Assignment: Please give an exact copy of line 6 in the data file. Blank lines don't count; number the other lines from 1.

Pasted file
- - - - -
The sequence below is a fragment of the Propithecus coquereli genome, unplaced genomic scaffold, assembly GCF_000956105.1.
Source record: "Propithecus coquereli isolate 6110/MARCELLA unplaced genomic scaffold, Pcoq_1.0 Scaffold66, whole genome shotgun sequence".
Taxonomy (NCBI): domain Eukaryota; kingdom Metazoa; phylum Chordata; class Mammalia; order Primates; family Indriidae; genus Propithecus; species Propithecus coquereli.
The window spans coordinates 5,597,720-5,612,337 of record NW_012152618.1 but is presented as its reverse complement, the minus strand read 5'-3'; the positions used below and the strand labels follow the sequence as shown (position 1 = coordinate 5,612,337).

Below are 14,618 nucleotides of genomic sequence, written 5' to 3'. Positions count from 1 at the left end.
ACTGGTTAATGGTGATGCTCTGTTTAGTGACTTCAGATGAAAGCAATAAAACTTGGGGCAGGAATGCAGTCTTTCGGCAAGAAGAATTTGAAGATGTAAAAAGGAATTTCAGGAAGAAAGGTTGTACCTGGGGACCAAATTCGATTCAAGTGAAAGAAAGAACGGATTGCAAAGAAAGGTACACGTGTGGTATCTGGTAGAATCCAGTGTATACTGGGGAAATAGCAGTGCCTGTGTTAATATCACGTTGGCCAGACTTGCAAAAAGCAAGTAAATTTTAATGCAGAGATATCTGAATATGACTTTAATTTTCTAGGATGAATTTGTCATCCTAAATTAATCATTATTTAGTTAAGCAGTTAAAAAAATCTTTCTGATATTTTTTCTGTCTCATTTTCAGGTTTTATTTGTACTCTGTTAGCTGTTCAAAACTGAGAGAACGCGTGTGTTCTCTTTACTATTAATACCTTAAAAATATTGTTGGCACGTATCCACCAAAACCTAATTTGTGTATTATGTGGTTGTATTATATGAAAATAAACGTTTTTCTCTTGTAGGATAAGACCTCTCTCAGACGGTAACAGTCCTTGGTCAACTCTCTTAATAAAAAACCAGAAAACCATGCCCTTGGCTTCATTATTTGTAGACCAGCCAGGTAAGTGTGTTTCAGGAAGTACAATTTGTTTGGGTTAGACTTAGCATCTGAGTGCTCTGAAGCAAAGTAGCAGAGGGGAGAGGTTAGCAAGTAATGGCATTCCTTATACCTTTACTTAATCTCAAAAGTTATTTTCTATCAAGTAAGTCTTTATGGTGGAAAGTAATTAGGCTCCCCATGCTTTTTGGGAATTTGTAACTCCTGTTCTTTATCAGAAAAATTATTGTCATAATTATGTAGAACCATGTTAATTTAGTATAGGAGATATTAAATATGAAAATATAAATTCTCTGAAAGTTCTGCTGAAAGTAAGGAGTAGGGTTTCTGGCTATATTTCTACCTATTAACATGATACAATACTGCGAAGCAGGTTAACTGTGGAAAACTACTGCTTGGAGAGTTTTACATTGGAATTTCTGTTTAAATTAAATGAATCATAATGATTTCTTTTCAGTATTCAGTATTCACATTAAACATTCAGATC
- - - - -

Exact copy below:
ACTGGTTAATGGTGATGCTCTGTTTAGTGACTTCAGATGAAAGCAATAAAACTTGGGGCAGGAATGCAGTCTTTCGGCAAGAAGAATTTGAAGATGTAAAAAGGAATTTCAGGAAGAAAGGTTGTACCTGGGGACCAAATTCGATTCAAGTGAAAGAAAGAACGGATTGCAAAGAAAGGTACACGTGTGGTATCTGGTAGAATCCAGTGTATACTGGGGAAATAGCAGTGCCTGTGTTAATATCACGTTGGCCAGACTTGCAAAAAGCAAGTAAATTTTAATGCAGAGATATCTGAATATGACTTTAATTTTCTAGGATGAATTTGTCATCCTAAATTAATCATTATTTAGTTAAGCAGTTAAAAAAATCTTTCTGATATTTTTTCTGTCTCATTTTCAGGTTTTATTTGTACTCTGTTAGCTGTTCAAAACTGAGAGAACGCGTGTGTTCTCTTTACTATTAATACCTTAAAAATATTGTTGGCACGTATCCACCAAAACCTAATTTGTGTATTATGTGGTTGTATTATATGAAAATAAACGTTTTTCTCTTGTAGGATAAGACCTCTCTCAGACGGTAACAGTCCTTGGTCAACTCTCTTAATAAAAAACCAGAAAACCATGCCCTTGGCTTCATTATTTGTAGACCAGCCAGGTAAGTGTGTTTCAGGAAGTACAATTTGTTTGGGTTAGACTTAGCATCTGAGTGCTCTGAAGCAAAGTAGCAGAGGGGAGAGGTTAGCAAGTAATGGCATTCCTTATACCTTTACTTAATCTCAAAAGTTATTTTCTATCAAGTAAGTCTTTATGGTGGAAAGTAATTAGGCTCCCCATGCTTTTTGGGAATTTGTAACTCCTGTTCTTTATCAGAAAAATTATTGTCATAATTATGTAGAACCATGTTAATTTAGTATAGGAGATATTAAATATGAAAATATAAATTCTCTGAAAGTTCTGCTGAAAGTAAGGAGTAGGGTTTCTGGCTATATTTCTACCTATTAACATGATACAATACTGCGAAGCAGGTTAACTGTGGAAAACTACTGCTTGGAGAGTTTTACATTGGAATTTCTGTTTAAATTAAATGAATCATAATGATTTCTTTTCAGTATTCAGTATTCACATTAAACATTCAGATC